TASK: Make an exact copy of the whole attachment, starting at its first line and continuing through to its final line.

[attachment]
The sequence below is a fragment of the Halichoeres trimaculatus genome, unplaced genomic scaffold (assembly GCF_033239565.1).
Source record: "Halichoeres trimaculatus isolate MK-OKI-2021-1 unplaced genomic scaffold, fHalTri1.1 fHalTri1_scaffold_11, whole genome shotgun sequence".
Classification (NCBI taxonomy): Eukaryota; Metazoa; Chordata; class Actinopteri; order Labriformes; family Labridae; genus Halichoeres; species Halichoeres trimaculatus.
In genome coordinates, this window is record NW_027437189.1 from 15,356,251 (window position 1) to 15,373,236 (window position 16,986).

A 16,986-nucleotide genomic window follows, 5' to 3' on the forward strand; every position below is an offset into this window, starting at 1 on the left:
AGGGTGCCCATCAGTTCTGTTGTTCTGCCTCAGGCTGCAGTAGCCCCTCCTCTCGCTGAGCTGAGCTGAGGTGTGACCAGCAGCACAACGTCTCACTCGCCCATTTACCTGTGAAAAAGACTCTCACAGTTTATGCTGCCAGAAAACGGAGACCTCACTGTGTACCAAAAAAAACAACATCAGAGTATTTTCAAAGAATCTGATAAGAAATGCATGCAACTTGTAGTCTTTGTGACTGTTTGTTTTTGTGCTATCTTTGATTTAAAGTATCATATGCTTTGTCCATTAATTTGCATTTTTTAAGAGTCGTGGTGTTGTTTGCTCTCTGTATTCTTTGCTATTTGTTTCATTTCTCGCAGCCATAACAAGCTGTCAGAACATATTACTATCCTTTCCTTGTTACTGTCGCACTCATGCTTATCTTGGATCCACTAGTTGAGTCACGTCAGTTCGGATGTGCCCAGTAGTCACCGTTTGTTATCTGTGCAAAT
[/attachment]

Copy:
The sequence below is a fragment of the Halichoeres trimaculatus genome, unplaced genomic scaffold (assembly GCF_033239565.1).
Source record: "Halichoeres trimaculatus isolate MK-OKI-2021-1 unplaced genomic scaffold, fHalTri1.1 fHalTri1_scaffold_11, whole genome shotgun sequence".
Classification (NCBI taxonomy): Eukaryota; Metazoa; Chordata; class Actinopteri; order Labriformes; family Labridae; genus Halichoeres; species Halichoeres trimaculatus.
In genome coordinates, this window is record NW_027437189.1 from 15,356,251 (window position 1) to 15,373,236 (window position 16,986).

A 16,986-nucleotide genomic window follows, 5' to 3' on the forward strand; every position below is an offset into this window, starting at 1 on the left:
AGGGTGCCCATCAGTTCTGTTGTTCTGCCTCAGGCTGCAGTAGCCCCTCCTCTCGCTGAGCTGAGCTGAGGTGTGACCAGCAGCACAACGTCTCACTCGCCCATTTACCTGTGAAAAAGACTCTCACAGTTTATGCTGCCAGAAAACGGAGACCTCACTGTGTACCAAAAAAAACAACATCAGAGTATTTTCAAAGAATCTGATAAGAAATGCATGCAACTTGTAGTCTTTGTGACTGTTTGTTTTTGTGCTATCTTTGATTTAAAGTATCATATGCTTTGTCCATTAATTTGCATTTTTTAAGAGTCGTGGTGTTGTTTGCTCTCTGTATTCTTTGCTATTTGTTTCATTTCTCGCAGCCATAACAAGCTGTCAGAACATATTACTATCCTTTCCTTGTTACTGTCGCACTCATGCTTATCTTGGATCCACTAGTTGAGTCACGTCAGTTCGGATGTGCCCAGTAGTCACCGTTTGTTATCTGTGCAAAT